Tuesday, April 26

Crossing the Alabama River at the edge of Selma, the Edmund Pettus Bridge is an icon of the Civil Rights Movement.  The events here on March 7, 1965—“Bloody Sunday”—brought the nation’s attention, via television, to the brutality being inflicted by law enforcement on African Americans and Whites marching for civil rights and especially for the right to vote. Our group walked across the Edmund Pettus Bridge this evening.

The day began in Montgomery, where we visited people and sites that were important in the Civil Rights Movement—including the Dexter Avenue Baptist Church and the Martin Luther King, Jr. parsonage. Our drive to Selma retraced the route of the march—in reverse.  We saw the places where the marchers camped overnight, and stopped at the memorial site where Viola Liuzzo was killed after the night of the march.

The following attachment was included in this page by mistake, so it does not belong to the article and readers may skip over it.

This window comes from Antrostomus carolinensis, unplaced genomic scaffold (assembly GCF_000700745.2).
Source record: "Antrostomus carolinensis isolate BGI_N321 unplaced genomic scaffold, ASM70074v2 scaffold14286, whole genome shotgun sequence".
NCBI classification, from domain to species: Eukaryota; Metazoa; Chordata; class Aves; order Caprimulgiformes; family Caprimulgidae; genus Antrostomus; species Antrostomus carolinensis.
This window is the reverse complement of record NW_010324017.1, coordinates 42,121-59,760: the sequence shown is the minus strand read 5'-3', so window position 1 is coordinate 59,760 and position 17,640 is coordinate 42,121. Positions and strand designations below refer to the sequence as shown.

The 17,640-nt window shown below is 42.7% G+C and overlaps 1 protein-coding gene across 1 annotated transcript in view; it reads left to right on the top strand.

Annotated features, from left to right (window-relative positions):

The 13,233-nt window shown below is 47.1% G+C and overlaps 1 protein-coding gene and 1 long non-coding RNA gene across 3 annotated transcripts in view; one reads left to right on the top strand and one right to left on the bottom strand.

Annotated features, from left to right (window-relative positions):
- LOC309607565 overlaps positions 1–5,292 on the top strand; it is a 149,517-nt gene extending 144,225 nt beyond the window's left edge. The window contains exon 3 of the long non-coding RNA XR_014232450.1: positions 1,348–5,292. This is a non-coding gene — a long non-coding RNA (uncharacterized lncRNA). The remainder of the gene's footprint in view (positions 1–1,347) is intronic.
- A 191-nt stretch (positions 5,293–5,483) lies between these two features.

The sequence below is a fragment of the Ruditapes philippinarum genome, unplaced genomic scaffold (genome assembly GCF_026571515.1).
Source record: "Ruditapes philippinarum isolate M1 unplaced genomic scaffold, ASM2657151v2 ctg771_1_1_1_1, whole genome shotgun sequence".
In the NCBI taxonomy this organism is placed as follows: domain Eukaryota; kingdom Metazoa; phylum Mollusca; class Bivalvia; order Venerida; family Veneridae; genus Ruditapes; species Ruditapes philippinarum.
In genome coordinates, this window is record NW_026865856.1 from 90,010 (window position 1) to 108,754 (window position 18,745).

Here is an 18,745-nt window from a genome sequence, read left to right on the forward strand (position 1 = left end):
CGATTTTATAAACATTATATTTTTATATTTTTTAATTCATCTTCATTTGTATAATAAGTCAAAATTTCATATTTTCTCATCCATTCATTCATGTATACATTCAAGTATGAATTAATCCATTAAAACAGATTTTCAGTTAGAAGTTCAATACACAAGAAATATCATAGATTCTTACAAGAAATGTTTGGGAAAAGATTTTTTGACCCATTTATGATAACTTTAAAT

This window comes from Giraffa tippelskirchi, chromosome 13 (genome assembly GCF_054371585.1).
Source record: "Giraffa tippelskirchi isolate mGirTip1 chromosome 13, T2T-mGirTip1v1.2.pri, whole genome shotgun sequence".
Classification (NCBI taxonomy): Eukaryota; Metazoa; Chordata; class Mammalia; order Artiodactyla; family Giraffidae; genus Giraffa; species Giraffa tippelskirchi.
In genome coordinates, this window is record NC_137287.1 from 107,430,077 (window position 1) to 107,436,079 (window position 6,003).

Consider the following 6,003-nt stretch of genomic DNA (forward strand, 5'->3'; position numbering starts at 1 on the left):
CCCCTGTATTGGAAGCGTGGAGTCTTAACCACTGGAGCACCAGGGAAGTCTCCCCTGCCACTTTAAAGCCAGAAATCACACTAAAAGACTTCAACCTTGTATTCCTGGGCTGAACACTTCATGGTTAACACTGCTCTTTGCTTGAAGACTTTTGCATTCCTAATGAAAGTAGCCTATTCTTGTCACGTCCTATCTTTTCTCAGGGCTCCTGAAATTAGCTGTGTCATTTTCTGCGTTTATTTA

Dexter Avenue Baptist Church

Dexter Avenue Baptist Church

Martin Luther King, Jr. Parsonage

Martin Luther King, Jr. Parsonage

Walking across the bridge some of us thought of this as holy ground. Others recalled the swinging billy clubs, the screams, and spattered blood. Some looked down and marveled that the police didn’t push people over the bridge and into the river. It’s an emotional journey to cross the Edmund Pettus Bridge. Not until you reach the crest of the bridge can you see the other side—where the police were waiting for the marchers.

The bridge was also a mark of redemption when, two weeks later, the marchers crossed the river and completed their journey to the capitol in Montgomery.

Crossing the Edmund Pettus Bridge

Crossing the Edmund Pettus Bridge

In Selma, we ate dinner at the Tabernacle Baptist Church and talked with some of the people who marched back in 1965; foot soldiers who were young teenagers at that time. As we’ve heard before, those struggling for civil rights saw the hand of God in so many events that happened then.  So did we.